Polyalthia mayumbensis Exell
Xylopia lanepoolei Sprague & Hutch.
Xylopia striata Engl.
Xylopia quintasii is a slender, evergreen tree growing up to 30 metres tall with a clear straight bole[
It is mainly used locally, being harvested from the wild for its medicinal uses, fibre and wood.
Tropical Africa - moister areas from Senegal to Central African Republic, south to northern Angola and DR Congo.
Wet evergreen or deciduous lowland forest[
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A tree of the moist to wet tropical lowlands[
The bark is fragrant and is used in the treatment of broncho-pneumonic affections and for febrile pains.
The inner bark is beaten and rubbed on the hands to reduce knot-like swellings, and scrapings of the inner bark soaked in water make a mouthwash for the treatment of pyorrhoea[
]. The powdered bark is dusted on ulcers[
The powdered root, mixed with salt, is considered to be a cure for constipation[
The powdered root, used on its own, is applied externally as a dressing for sores; is used for rubbing on the gums in cases of pyorrhoea; and is used in the local treatment of cancer[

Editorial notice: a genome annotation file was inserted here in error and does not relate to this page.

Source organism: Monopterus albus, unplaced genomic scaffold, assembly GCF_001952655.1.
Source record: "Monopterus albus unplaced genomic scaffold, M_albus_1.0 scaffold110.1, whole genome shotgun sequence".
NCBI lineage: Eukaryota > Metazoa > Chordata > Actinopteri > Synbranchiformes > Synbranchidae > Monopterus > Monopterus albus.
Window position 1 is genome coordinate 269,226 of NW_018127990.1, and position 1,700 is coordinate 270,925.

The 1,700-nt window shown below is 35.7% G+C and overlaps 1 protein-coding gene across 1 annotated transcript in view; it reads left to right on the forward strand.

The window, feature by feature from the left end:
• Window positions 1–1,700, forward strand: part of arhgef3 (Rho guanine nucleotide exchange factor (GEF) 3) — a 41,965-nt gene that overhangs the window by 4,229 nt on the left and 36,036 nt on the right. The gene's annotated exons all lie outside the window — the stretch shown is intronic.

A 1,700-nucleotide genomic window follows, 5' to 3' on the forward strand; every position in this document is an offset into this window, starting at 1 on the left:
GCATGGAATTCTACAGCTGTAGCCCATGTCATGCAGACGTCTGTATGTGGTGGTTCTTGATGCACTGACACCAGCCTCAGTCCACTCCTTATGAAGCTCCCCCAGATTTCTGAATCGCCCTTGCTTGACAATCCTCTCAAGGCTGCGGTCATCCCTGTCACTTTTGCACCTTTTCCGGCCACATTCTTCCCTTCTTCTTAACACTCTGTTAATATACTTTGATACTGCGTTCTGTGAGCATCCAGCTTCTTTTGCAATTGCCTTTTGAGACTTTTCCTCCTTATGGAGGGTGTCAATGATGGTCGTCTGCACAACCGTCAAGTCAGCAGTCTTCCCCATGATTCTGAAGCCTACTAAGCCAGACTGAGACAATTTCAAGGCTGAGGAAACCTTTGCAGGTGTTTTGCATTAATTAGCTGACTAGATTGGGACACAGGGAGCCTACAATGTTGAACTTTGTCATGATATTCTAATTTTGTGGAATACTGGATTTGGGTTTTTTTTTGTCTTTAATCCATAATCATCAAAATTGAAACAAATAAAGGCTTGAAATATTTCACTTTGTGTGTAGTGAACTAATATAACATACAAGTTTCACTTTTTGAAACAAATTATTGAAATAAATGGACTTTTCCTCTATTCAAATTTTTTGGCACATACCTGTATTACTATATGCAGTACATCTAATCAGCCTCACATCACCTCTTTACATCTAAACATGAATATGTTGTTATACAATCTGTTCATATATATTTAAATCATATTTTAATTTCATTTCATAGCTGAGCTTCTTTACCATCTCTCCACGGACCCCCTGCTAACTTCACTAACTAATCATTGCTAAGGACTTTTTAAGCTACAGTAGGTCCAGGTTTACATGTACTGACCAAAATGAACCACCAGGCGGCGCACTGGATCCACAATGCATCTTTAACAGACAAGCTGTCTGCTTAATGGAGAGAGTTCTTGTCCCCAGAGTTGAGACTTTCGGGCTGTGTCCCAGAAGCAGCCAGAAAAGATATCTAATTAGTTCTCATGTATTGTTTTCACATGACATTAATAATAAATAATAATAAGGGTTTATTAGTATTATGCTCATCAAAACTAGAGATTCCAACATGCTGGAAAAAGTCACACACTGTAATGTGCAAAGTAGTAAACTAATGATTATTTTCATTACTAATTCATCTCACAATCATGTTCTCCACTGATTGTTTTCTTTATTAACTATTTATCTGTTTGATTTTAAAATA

A decoction of the leaves and roots is used as a general tonic[
The fruit is used as a stimulant. It is eaten to assist in childbirth and to treat menorrhagia; it is also used in the treatment of mucous discharges in diseases such as bronchitis and gonorrhoea[
The bark strips easily and the inner bark yields a fibre which is used for cordage[
The yellowish to brown wood is heavy; hard; straight-grained; finishes well; scented or with a foetid odour when fresh; and is reasonably durable against termites[
]. It is harder and finer-textured than the wood of other members of the genus[
]. It is used locally for making bows and cross-bows; house-posts; and for timbers when large enough. Its resilience and toughness make it suitable in small sizes for purposes requiring elasticity with strength, such as for tool-handles, pestles, spear-shafts, canoe-paddles. It has been suggested as being suitable for transmission poles[
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